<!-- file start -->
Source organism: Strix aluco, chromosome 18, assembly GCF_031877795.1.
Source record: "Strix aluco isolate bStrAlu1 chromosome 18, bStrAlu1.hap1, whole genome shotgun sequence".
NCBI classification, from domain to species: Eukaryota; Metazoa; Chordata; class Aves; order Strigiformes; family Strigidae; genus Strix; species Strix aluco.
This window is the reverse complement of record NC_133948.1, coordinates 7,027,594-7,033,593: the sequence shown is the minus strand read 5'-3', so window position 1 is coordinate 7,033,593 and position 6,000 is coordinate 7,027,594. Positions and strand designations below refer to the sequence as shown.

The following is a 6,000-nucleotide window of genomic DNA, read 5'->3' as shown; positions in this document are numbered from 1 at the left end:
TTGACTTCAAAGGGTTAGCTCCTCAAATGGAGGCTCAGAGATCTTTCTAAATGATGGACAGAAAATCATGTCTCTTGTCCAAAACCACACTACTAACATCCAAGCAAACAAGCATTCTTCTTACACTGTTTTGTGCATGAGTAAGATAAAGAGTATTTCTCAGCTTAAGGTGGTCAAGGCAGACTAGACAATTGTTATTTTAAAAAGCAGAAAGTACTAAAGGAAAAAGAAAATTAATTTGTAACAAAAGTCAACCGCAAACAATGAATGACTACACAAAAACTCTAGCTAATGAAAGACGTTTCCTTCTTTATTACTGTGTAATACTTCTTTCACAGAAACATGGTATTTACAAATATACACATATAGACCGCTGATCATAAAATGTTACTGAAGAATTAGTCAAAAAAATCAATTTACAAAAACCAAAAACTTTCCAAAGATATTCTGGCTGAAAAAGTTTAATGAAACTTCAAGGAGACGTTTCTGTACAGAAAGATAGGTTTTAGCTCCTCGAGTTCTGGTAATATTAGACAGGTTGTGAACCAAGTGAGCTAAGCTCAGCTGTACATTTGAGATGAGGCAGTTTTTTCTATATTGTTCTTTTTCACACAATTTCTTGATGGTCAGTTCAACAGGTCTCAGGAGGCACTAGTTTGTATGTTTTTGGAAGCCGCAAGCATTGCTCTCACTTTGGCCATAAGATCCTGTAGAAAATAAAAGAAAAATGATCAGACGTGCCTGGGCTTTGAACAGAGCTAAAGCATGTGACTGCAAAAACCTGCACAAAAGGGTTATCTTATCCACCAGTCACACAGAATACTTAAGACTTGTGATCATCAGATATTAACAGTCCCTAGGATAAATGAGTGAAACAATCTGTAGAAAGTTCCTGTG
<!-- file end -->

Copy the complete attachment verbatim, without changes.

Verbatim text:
Source organism: Strix aluco, chromosome 18, assembly GCF_031877795.1.
Source record: "Strix aluco isolate bStrAlu1 chromosome 18, bStrAlu1.hap1, whole genome shotgun sequence".
NCBI classification, from domain to species: Eukaryota; Metazoa; Chordata; class Aves; order Strigiformes; family Strigidae; genus Strix; species Strix aluco.
This window is the reverse complement of record NC_133948.1, coordinates 7,027,594-7,033,593: the sequence shown is the minus strand read 5'-3', so window position 1 is coordinate 7,033,593 and position 6,000 is coordinate 7,027,594. Positions and strand designations below refer to the sequence as shown.

The following is a 6,000-nucleotide window of genomic DNA, read 5'->3' as shown; positions in this document are numbered from 1 at the left end:
TTGACTTCAAAGGGTTAGCTCCTCAAATGGAGGCTCAGAGATCTTTCTAAATGATGGACAGAAAATCATGTCTCTTGTCCAAAACCACACTACTAACATCCAAGCAAACAAGCATTCTTCTTACACTGTTTTGTGCATGAGTAAGATAAAGAGTATTTCTCAGCTTAAGGTGGTCAAGGCAGACTAGACAATTGTTATTTTAAAAAGCAGAAAGTACTAAAGGAAAAAGAAAATTAATTTGTAACAAAAGTCAACCGCAAACAATGAATGACTACACAAAAACTCTAGCTAATGAAAGACGTTTCCTTCTTTATTACTGTGTAATACTTCTTTCACAGAAACATGGTATTTACAAATATACACATATAGACCGCTGATCATAAAATGTTACTGAAGAATTAGTCAAAAAAATCAATTTACAAAAACCAAAAACTTTCCAAAGATATTCTGGCTGAAAAAGTTTAATGAAACTTCAAGGAGACGTTTCTGTACAGAAAGATAGGTTTTAGCTCCTCGAGTTCTGGTAATATTAGACAGGTTGTGAACCAAGTGAGCTAAGCTCAGCTGTACATTTGAGATGAGGCAGTTTTTTCTATATTGTTCTTTTTCACACAATTTCTTGATGGTCAGTTCAACAGGTCTCAGGAGGCACTAGTTTGTATGTTTTTGGAAGCCGCAAGCATTGCTCTCACTTTGGCCATAAGATCCTGTAGAAAATAAAAGAAAAATGATCAGACGTGCCTGGGCTTTGAACAGAGCTAAAGCATGTGACTGCAAAAACCTGCACAAAAGGGTTATCTTATCCACCAGTCACACAGAATACTTAAGACTTGTGATCATCAGATATTAACAGTCCCTAGGATAAATGAGTGAAACAATCTGTAGAAAGTTCCTGTG